Subsequently and on or about April 4th, appellant presented for adoption by the city council a draft of a proposed ordinance designed to consummate the franchise, to be known in the record as Ordinance No. 51. This ordinance, among others, embraces the following propositions:

"Section 1. That there be and is hereby granted to Walter H. Fowler, of Pella, Iowa, his successors, heirs and assigns the right to maintain and use upon the streets, alleys and public highways and public grounds of said city, (The Garden Square excepted) poles, wires and fixtures necessary and convenient for supplying the citizens of said city and the public communication by telephone or other electrical signals under the provisions hereof for a term of ten years. * * *

"Section 4. * * * And shall furnish to said city two telephones at such places within the city as the council may determine and maintain and keep the same in working order during the first five years of the life of this franchise, free of charge, * * *"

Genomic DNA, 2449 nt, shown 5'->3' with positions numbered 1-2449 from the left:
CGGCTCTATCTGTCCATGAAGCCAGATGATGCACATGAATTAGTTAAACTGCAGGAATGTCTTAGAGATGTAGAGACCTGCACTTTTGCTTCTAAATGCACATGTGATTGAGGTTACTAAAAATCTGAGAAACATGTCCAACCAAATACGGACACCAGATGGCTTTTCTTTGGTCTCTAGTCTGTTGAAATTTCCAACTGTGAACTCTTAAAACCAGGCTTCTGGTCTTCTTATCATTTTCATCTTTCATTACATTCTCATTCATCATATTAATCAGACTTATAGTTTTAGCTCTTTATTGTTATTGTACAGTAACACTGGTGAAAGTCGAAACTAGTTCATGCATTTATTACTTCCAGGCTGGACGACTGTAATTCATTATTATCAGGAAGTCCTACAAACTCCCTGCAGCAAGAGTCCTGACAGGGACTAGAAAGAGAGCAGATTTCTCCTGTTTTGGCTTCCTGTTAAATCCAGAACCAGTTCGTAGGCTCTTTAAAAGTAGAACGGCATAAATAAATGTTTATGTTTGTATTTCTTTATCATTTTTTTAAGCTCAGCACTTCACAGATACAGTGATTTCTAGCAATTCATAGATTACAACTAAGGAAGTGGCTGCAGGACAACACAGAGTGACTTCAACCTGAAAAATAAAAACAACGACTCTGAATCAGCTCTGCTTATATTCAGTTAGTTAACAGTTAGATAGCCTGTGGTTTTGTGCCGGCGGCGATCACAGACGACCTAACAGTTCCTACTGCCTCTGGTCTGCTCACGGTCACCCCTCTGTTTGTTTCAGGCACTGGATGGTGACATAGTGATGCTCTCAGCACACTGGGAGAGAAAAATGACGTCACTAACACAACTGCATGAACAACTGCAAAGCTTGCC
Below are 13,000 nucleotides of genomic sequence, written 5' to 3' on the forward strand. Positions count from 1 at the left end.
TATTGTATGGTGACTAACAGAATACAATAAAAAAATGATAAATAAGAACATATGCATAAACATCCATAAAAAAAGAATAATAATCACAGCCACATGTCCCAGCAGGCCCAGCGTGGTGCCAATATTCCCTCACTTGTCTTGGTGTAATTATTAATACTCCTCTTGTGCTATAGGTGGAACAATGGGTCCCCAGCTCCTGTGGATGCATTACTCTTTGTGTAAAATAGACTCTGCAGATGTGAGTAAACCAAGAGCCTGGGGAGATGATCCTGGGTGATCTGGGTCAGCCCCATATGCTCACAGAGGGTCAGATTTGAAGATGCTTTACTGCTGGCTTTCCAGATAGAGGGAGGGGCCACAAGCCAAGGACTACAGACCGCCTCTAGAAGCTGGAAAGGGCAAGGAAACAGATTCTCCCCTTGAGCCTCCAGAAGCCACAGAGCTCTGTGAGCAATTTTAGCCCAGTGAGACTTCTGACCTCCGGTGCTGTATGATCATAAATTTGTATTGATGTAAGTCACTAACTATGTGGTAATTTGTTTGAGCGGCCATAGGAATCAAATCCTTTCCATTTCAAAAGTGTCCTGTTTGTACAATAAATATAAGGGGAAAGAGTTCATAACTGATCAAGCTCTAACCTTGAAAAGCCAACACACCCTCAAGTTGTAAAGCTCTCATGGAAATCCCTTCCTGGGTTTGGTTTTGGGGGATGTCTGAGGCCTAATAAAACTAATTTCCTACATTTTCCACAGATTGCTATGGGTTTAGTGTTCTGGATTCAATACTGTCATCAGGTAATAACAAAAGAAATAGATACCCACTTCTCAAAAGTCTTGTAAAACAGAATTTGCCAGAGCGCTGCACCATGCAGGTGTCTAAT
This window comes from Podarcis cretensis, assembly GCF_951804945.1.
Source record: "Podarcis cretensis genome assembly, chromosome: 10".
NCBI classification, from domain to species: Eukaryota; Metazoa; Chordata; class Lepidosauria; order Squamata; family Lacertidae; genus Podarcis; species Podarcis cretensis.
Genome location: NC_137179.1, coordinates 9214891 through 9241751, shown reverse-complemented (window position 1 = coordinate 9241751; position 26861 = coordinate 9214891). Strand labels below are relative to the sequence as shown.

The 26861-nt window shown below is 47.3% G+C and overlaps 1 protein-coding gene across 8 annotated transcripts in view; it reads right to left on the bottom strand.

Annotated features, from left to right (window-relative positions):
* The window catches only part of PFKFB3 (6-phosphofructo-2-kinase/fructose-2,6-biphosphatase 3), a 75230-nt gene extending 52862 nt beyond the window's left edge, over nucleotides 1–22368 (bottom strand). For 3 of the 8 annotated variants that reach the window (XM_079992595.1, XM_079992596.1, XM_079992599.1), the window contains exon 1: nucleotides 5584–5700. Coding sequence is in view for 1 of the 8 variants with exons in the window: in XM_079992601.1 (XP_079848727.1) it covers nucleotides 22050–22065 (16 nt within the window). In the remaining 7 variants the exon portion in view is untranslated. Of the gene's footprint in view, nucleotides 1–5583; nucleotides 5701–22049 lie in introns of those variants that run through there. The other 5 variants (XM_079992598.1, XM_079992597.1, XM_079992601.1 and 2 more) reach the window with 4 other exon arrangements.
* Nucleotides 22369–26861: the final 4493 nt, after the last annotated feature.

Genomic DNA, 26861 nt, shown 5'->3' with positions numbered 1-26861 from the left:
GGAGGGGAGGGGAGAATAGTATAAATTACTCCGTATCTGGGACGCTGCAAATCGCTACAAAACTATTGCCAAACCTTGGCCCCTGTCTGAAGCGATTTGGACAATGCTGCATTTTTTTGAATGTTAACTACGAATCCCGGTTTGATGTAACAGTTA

"Section 5. Upon the expiration of said five years, said Walter H. Fowler his successors, heirs or assigns, shall in lieu of said free telephones, pay into the city treasury for the use of its street and alley fund the sum of (5) five per centum upon its gross receipts payable quarterly upon the expiration of each quarter, to wit: on May 30, Aug. 31st, Nov. 30th and Feb. 28th of each year after January 1904. * * *

"Section 8. This ordinance shall take effect upon the filing by Walter H. Fowler, his successors, heirs or assigns, an acceptance of the terms hereof and after its publication in the Pella Blade and Pella's Nieuwsblad weekly newspapers published at Pella, Iowa, and a failure to accept within ten (10) days from the passage hereof shall forfeit all rights hereunder."

After the enactment of Ordinance No. 51 and on May 11th, 1899, appellee filed his written acceptance of the ordinance in the office of the city clerk as follows: "I do hereby accept city ordinance No. 51 in its entirety." Although repeated demand was made of appellee for the payment of the 5 per cent of the grow income derived from the operation of the telephone system, as provided in Section 5, no payment was ever made, and appellee at all times denied liability therefor.